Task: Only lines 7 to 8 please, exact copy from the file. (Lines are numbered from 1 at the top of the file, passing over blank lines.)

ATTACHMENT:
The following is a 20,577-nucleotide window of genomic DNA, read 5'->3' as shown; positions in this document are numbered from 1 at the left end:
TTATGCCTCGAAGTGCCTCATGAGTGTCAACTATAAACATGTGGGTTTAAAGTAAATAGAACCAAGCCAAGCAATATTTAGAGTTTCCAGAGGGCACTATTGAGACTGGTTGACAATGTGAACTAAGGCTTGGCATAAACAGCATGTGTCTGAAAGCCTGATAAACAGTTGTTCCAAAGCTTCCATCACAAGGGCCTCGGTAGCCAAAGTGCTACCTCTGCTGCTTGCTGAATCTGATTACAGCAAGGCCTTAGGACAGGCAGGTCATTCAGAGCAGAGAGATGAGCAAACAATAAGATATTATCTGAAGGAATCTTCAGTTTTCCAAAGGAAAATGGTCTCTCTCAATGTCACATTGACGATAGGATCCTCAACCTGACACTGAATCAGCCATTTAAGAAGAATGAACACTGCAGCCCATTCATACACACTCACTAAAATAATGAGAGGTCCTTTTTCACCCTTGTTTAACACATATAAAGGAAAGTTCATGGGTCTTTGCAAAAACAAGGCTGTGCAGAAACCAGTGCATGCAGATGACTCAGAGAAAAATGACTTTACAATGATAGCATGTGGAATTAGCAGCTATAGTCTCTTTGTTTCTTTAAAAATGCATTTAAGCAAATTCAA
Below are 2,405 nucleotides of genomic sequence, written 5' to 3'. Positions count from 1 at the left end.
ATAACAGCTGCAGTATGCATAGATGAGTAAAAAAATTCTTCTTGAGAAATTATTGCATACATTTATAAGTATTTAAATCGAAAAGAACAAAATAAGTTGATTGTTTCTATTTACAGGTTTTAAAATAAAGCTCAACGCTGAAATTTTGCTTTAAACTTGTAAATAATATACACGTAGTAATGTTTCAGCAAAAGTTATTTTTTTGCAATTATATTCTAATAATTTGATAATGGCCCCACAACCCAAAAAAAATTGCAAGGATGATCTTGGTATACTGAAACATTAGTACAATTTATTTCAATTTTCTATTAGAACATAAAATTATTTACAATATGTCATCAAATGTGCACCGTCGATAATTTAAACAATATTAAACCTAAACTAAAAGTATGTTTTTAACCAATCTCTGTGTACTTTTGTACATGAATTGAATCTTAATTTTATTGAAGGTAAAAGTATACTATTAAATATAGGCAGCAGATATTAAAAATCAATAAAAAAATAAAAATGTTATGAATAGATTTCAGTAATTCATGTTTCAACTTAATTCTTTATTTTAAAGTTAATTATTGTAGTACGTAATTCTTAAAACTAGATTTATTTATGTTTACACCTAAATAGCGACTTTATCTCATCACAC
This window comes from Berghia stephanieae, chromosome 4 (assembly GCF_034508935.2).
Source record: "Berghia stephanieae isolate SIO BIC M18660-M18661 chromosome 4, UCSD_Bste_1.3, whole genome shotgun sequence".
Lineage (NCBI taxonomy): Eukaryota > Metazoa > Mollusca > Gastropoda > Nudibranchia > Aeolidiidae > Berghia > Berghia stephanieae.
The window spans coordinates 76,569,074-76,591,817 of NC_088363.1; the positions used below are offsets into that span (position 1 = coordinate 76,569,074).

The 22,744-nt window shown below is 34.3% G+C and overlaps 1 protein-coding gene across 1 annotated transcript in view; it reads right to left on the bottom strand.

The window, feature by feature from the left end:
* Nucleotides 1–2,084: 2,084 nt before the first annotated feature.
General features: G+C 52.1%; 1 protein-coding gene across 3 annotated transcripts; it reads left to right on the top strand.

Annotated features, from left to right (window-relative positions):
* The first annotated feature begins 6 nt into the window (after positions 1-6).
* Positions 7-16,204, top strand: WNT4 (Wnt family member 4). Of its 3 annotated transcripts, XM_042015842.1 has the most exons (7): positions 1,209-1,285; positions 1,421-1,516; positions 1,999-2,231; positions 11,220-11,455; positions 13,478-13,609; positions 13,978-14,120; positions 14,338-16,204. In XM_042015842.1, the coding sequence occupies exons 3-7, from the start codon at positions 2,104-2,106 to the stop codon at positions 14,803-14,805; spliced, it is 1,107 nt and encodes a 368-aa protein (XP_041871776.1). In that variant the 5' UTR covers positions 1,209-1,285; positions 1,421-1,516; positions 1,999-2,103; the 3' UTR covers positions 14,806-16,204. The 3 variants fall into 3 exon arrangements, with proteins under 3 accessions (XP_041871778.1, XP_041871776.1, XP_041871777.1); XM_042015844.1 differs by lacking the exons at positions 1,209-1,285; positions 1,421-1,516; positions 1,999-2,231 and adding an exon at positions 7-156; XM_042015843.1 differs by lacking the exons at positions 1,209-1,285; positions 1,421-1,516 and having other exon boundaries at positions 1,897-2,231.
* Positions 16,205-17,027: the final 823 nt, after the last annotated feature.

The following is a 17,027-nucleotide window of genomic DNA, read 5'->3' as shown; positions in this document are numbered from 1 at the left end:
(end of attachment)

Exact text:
Lineage (NCBI taxonomy): Eukaryota > Metazoa > Mollusca > Gastropoda > Nudibranchia > Aeolidiidae > Berghia > Berghia stephanieae.
The window spans coordinates 76,569,074-76,591,817 of NC_088363.1; the positions used below are offsets into that span (position 1 = coordinate 76,569,074).